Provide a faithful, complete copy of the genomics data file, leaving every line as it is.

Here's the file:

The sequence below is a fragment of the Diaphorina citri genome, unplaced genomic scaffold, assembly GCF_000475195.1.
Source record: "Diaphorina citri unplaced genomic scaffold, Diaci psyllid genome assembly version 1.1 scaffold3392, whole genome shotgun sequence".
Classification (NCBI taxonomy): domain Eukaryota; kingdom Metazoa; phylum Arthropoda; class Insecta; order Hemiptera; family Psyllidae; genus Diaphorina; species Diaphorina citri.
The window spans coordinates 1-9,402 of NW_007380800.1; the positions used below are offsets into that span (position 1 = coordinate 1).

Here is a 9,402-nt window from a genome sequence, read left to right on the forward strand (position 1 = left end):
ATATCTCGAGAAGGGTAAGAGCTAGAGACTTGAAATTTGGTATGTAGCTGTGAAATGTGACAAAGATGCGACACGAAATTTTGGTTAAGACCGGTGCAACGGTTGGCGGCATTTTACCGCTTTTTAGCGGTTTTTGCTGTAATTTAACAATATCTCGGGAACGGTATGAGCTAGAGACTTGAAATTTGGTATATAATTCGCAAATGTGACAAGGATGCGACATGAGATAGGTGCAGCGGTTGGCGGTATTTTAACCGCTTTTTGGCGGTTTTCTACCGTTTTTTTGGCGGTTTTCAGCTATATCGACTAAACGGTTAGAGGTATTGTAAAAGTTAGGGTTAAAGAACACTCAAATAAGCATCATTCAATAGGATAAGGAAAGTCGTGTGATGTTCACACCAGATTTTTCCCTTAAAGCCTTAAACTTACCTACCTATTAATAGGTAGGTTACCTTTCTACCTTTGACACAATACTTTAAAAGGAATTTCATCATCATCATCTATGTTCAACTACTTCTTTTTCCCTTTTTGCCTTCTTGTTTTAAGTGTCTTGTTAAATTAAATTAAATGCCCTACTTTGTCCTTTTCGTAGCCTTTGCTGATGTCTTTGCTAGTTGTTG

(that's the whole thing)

The sequence below is a fragment of the Diaphorina citri genome, unplaced genomic scaffold, assembly GCF_000475195.1.
Source record: "Diaphorina citri unplaced genomic scaffold, Diaci psyllid genome assembly version 1.1 scaffold3392, whole genome shotgun sequence".
Classification (NCBI taxonomy): domain Eukaryota; kingdom Metazoa; phylum Arthropoda; class Insecta; order Hemiptera; family Psyllidae; genus Diaphorina; species Diaphorina citri.
The window spans coordinates 1-9,402 of NW_007380800.1; the positions used below are offsets into that span (position 1 = coordinate 1).

Here is a 9,402-nt window from a genome sequence, read left to right on the forward strand (position 1 = left end):
ATATCTCGAGAAGGGTAAGAGCTAGAGACTTGAAATTTGGTATGTAGCTGTGAAATGTGACAAAGATGCGACACGAAATTTTGGTTAAGACCGGTGCAACGGTTGGCGGCATTTTACCGCTTTTTAGCGGTTTTTGCTGTAATTTAACAATATCTCGGGAACGGTATGAGCTAGAGACTTGAAATTTGGTATATAATTCGCAAATGTGACAAGGATGCGACATGAGATAGGTGCAGCGGTTGGCGGTATTTTAACCGCTTTTTGGCGGTTTTCTACCGTTTTTTTGGCGGTTTTCAGCTATATCGACTAAACGGTTAGAGGTATTGTAAAAGTTAGGGTTAAAGAACACTCAAATAAGCATCATTCAATAGGATAAGGAAAGTCGTGTGATGTTCACACCAGATTTTTCCCTTAAAGCCTTAAACTTACCTACCTATTAATAGGTAGGTTACCTTTCTACCTTTGACACAATACTTTAAAAGGAATTTCATCATCATCATCTATGTTCAACTACTTCTTTTTCCCTTTTTGCCTTCTTGTTTTAAGTGTCTTGTTAAATTAAATTAAATGCCCTACTTTGTCCTTTTCGTAGCCTTTGCTGATGTCTTTGCTAGTTGTTG